Saturday, 30 October 2010

BFFI & toys

At today's BFFI were lots of things every angler "needs"!
High on my list would be these gorgeous titanium reels from Mr Leen Huisman, who was there personally for the release of this new model. A very skilled gentleman, helpful, and great to chat to.



If you decide you can't live without one of these 4 weight, or 5 weight, Titanium and highly resilient plastic masterpieces, call Mark at Alternative Tackle

Tuesday, 26 October 2010

Who made the first aluminium fishing reel?

First, a few considerations:

At the beginning of the 19th century aluminium was said to be price comparable with gold, some claim it was even more expensive. Napoleon is said to have had a set of aluminium plates for the use of his favoured guests.
In 1884 aluminium was used for the apex of the Washington Monument and is stated to be the same price as silver (around $1/ounce)
Between 1889 and 1892 the method of production of aluminium changed from the sodium process to the electrolyte method.
In the UK this resulted in the price falling from “half a guinea a pound” (10 shillings and 6 pence) in 1889 to 2 shillings a pound by 1892, - “comparable bulk for bulk with the cost of copper” to quote a contemporary UK newspaper.
In the US of A, the cost was £2-10-0 a pound in 1886, when the countries total production did not exceed 3000 lbs (most of which was used in steel production). By 1897 the metal could be obtained for 1 shilling 4.5 pence per pound, with US production being around 4,000,000 lbs weight.
By 1900 aluminium was still twice the price of copper per pound, but it is less than one third the density.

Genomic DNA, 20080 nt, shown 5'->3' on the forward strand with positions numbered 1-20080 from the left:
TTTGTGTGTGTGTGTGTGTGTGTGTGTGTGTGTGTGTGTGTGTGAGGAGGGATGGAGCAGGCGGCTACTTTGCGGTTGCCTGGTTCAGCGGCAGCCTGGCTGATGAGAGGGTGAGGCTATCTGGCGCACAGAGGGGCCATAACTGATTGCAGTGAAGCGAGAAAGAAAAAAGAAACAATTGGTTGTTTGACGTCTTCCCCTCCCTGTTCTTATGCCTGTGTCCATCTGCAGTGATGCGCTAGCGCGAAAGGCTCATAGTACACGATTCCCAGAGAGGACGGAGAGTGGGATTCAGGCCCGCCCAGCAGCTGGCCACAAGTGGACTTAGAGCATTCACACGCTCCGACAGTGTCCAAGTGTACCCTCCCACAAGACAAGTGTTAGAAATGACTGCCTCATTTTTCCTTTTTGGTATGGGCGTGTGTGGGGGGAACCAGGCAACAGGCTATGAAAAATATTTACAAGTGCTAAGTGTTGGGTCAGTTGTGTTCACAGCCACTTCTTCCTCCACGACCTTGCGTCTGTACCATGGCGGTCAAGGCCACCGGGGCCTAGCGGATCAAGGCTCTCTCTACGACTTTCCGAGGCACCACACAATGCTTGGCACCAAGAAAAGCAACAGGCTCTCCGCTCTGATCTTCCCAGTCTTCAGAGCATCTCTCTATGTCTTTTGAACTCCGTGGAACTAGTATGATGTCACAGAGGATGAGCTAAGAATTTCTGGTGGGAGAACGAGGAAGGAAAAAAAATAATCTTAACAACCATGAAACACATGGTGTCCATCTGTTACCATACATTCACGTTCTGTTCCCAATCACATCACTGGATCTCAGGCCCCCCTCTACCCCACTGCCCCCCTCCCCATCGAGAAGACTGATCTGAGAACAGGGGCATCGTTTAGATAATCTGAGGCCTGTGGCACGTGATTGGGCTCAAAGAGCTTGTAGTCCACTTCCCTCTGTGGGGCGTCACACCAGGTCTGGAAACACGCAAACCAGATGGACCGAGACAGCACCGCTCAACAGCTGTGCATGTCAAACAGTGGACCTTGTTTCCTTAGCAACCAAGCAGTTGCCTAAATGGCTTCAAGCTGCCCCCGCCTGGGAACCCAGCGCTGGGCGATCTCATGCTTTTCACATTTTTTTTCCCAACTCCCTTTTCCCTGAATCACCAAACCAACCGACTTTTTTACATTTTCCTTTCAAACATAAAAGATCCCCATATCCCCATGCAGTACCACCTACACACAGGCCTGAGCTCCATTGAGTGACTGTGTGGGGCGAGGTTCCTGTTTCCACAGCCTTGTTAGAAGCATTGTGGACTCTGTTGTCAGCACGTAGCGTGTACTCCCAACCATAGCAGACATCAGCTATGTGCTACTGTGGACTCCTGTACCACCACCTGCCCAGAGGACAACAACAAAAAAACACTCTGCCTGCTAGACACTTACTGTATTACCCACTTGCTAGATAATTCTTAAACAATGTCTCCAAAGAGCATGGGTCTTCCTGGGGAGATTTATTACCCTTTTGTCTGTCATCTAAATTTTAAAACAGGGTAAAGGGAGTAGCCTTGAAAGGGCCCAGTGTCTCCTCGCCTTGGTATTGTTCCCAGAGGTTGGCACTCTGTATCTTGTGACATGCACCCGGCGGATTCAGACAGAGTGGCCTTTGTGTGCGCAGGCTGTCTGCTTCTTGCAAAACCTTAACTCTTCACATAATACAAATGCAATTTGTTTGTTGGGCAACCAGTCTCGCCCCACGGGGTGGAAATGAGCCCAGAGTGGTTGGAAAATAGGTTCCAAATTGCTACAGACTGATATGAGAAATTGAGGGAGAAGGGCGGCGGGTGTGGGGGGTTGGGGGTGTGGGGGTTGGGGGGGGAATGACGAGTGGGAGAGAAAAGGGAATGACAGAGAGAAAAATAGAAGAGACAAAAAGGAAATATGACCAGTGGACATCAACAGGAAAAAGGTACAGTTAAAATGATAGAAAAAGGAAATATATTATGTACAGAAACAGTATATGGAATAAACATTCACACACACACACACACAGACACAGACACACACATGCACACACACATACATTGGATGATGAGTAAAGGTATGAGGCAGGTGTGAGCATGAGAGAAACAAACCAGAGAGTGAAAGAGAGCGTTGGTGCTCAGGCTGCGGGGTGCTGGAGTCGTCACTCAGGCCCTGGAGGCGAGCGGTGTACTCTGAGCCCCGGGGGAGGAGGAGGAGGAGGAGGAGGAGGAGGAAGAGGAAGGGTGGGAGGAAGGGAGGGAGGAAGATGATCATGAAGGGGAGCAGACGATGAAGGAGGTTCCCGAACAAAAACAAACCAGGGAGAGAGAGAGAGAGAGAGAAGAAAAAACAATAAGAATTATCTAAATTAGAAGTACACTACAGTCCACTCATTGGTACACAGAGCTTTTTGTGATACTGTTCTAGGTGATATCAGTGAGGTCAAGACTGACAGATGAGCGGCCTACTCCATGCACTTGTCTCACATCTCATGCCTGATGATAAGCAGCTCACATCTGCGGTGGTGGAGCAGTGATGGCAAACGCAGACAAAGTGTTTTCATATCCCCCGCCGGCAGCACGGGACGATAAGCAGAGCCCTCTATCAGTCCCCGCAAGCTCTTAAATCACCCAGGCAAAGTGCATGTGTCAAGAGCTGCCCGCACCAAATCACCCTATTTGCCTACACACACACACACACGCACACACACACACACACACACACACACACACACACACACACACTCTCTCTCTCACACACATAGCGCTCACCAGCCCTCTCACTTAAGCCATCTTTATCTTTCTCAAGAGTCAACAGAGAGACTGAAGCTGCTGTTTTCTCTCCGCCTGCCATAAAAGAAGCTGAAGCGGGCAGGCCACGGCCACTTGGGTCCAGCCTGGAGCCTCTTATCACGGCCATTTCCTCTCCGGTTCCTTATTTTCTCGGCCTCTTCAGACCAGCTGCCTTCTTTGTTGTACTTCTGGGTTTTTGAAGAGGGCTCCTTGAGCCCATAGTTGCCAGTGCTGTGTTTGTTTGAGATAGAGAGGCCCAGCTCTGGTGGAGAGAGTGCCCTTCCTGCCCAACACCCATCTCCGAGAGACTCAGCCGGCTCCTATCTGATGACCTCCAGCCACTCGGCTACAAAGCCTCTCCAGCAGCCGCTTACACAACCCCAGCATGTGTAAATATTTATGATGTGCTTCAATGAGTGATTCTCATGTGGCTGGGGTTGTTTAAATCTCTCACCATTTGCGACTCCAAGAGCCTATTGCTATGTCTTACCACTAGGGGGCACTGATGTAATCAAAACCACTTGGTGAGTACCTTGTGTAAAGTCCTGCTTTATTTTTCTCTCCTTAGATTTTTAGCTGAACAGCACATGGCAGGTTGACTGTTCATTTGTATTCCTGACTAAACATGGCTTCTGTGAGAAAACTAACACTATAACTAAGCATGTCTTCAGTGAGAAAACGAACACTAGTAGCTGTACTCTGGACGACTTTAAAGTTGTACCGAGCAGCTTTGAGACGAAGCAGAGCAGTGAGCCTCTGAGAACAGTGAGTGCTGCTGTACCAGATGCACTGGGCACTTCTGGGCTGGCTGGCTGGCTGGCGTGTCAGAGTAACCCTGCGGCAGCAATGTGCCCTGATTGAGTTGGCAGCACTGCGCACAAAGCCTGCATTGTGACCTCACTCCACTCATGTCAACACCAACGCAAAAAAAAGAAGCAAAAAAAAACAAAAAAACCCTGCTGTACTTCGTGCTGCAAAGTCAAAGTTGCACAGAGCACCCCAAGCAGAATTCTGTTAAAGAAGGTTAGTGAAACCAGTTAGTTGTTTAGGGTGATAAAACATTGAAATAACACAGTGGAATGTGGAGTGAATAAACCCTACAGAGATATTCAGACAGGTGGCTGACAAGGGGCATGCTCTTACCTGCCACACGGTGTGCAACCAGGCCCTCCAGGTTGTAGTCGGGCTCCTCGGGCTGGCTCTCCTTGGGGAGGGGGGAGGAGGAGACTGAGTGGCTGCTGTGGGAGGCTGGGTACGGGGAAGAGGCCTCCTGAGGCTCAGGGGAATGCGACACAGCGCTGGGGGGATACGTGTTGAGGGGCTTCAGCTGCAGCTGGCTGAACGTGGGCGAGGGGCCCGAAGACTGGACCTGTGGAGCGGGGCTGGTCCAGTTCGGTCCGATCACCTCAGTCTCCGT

During the last decades of the 19th century, the huge demand for copper to service the expansion of both electrical and telephone distribution systems saw copper prices rise rapidly. This continued in the US until the Government introduced price limits during WW1.

Anyone producing fishing reels during this period would have been aware of most of the above. Brass reel makers would watch as their raw material was becoming harder to source and increasingly more expensive, and simultaneously the price (and quality) of aluminium more viable; not to mention the weight consideration.

We understand that Hardy Brothers of Alnwick, the famed fishing tackle makers, were experimenting with what they called their “Hercules metal” in the late 1880’s. (I should note here that some of these were made for Hardy by David Slater and possibly Malloch) This is basically an “aluminium bronze” and, to quote an early Hardy catalogue, contains “three to twelve per cent aluminium” [not to be confused with some pre 1900 “Hardy Hercules reels” made of Aluminium, these are rare animals] What I'm trying to find is the first true aluminium reel.
Some UK reel makers obviously saw a future for the metal. It was recorded in the Birmingham Daily Post in April 1893 that Mr Reuben Heaton had filed a patent for “Aluminium Solder” as early as 1892.
Jess Miller, in his Dunkeld Collection book, describes the Combined Fly/Spinning reel thus: “It was certainly one of Hardy’s earliest alloy reels and was made between 1894 and 1898.”

On the other side of the Atlantic, in a similar vein, various makers were also experimenting with this new metal which, to quote an 1892 English newspaper “greater uses would be found than any that had yet been discovered”.

 . . . .I posted the query on ORCA's board - read here 

Further research reveals this article by Dr David Harris which suggests the first ever aluminium casting (a statue of Diane de Gabies, by Paul Morin) was produced between 1858 & 60.

My answer to the original question is that I don’t know who made the first aluminium fishing reel. It is not impossible that, in the manner of Napoleon’s plates or one of the mid 19th century solid silver reels, someone made an early, and expensive, toy reel.

It is a fair assumption that the first commercial aluminium reel was produced around 1890. Now all we have to do is prove which reel and who made it.